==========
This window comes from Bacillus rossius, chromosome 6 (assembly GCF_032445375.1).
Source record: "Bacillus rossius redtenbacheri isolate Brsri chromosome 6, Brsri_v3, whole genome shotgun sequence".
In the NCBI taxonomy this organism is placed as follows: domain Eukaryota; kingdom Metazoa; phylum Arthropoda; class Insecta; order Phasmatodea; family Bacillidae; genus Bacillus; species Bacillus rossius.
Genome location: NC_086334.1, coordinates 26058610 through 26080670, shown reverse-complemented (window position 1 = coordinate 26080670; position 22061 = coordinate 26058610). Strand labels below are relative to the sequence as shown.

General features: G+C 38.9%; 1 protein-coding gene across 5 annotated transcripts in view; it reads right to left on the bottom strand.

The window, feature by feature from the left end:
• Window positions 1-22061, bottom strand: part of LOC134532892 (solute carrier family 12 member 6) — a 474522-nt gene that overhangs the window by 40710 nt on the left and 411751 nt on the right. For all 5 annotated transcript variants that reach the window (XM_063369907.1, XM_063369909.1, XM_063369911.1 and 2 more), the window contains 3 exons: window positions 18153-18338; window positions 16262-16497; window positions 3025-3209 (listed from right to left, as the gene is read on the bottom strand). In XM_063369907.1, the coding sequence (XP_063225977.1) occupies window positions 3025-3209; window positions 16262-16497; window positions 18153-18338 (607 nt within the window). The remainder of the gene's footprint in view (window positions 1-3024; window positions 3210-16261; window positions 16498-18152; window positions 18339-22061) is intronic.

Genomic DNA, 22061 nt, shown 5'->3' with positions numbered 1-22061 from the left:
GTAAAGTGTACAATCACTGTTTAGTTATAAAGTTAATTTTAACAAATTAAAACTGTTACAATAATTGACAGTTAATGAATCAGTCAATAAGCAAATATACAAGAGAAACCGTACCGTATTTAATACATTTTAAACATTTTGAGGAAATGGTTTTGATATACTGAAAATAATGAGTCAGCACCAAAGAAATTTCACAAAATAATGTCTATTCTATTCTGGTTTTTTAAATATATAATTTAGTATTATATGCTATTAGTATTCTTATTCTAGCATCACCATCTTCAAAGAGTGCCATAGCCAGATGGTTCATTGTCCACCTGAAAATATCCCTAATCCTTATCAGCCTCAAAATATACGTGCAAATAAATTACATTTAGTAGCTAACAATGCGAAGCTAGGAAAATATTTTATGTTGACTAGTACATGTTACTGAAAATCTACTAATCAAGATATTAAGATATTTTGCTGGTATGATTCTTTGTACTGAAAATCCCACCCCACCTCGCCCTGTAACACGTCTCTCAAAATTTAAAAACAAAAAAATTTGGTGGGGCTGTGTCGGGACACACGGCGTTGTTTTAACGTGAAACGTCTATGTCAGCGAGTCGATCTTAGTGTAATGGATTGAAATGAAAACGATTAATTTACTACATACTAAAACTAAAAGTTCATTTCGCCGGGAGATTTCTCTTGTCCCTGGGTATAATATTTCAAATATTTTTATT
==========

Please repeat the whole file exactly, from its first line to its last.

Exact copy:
This window comes from Bacillus rossius, chromosome 6 (assembly GCF_032445375.1).
Source record: "Bacillus rossius redtenbacheri isolate Brsri chromosome 6, Brsri_v3, whole genome shotgun sequence".
In the NCBI taxonomy this organism is placed as follows: domain Eukaryota; kingdom Metazoa; phylum Arthropoda; class Insecta; order Phasmatodea; family Bacillidae; genus Bacillus; species Bacillus rossius.
Genome location: NC_086334.1, coordinates 26058610 through 26080670, shown reverse-complemented (window position 1 = coordinate 26080670; position 22061 = coordinate 26058610). Strand labels below are relative to the sequence as shown.

General features: G+C 38.9%; 1 protein-coding gene across 5 annotated transcripts in view; it reads right to left on the bottom strand.

The window, feature by feature from the left end:
• Window positions 1-22061, bottom strand: part of LOC134532892 (solute carrier family 12 member 6) — a 474522-nt gene that overhangs the window by 40710 nt on the left and 411751 nt on the right. For all 5 annotated transcript variants that reach the window (XM_063369907.1, XM_063369909.1, XM_063369911.1 and 2 more), the window contains 3 exons: window positions 18153-18338; window positions 16262-16497; window positions 3025-3209 (listed from right to left, as the gene is read on the bottom strand). In XM_063369907.1, the coding sequence (XP_063225977.1) occupies window positions 3025-3209; window positions 16262-16497; window positions 18153-18338 (607 nt within the window). The remainder of the gene's footprint in view (window positions 1-3024; window positions 3210-16261; window positions 16498-18152; window positions 18339-22061) is intronic.

Genomic DNA, 22061 nt, shown 5'->3' with positions numbered 1-22061 from the left:
GTAAAGTGTACAATCACTGTTTAGTTATAAAGTTAATTTTAACAAATTAAAACTGTTACAATAATTGACAGTTAATGAATCAGTCAATAAGCAAATATACAAGAGAAACCGTACCGTATTTAATACATTTTAAACATTTTGAGGAAATGGTTTTGATATACTGAAAATAATGAGTCAGCACCAAAGAAATTTCACAAAATAATGTCTATTCTATTCTGGTTTTTTAAATATATAATTTAGTATTATATGCTATTAGTATTCTTATTCTAGCATCACCATCTTCAAAGAGTGCCATAGCCAGATGGTTCATTGTCCACCTGAAAATATCCCTAATCCTTATCAGCCTCAAAATATACGTGCAAATAAATTACATTTAGTAGCTAACAATGCGAAGCTAGGAAAATATTTTATGTTGACTAGTACATGTTACTGAAAATCTACTAATCAAGATATTAAGATATTTTGCTGGTATGATTCTTTGTACTGAAAATCCCACCCCACCTCGCCCTGTAACACGTCTCTCAAAATTTAAAAACAAAAAAATTTGGTGGGGCTGTGTCGGGACACACGGCGTTGTTTTAACGTGAAACGTCTATGTCAGCGAGTCGATCTTAGTGTAATGGATTGAAATGAAAACGATTAATTTACTACATACTAAAACTAAAAGTTCATTTCGCCGGGAGATTTCTCTTGTCCCTGGGTATAATATTTCAAATATTTTTATT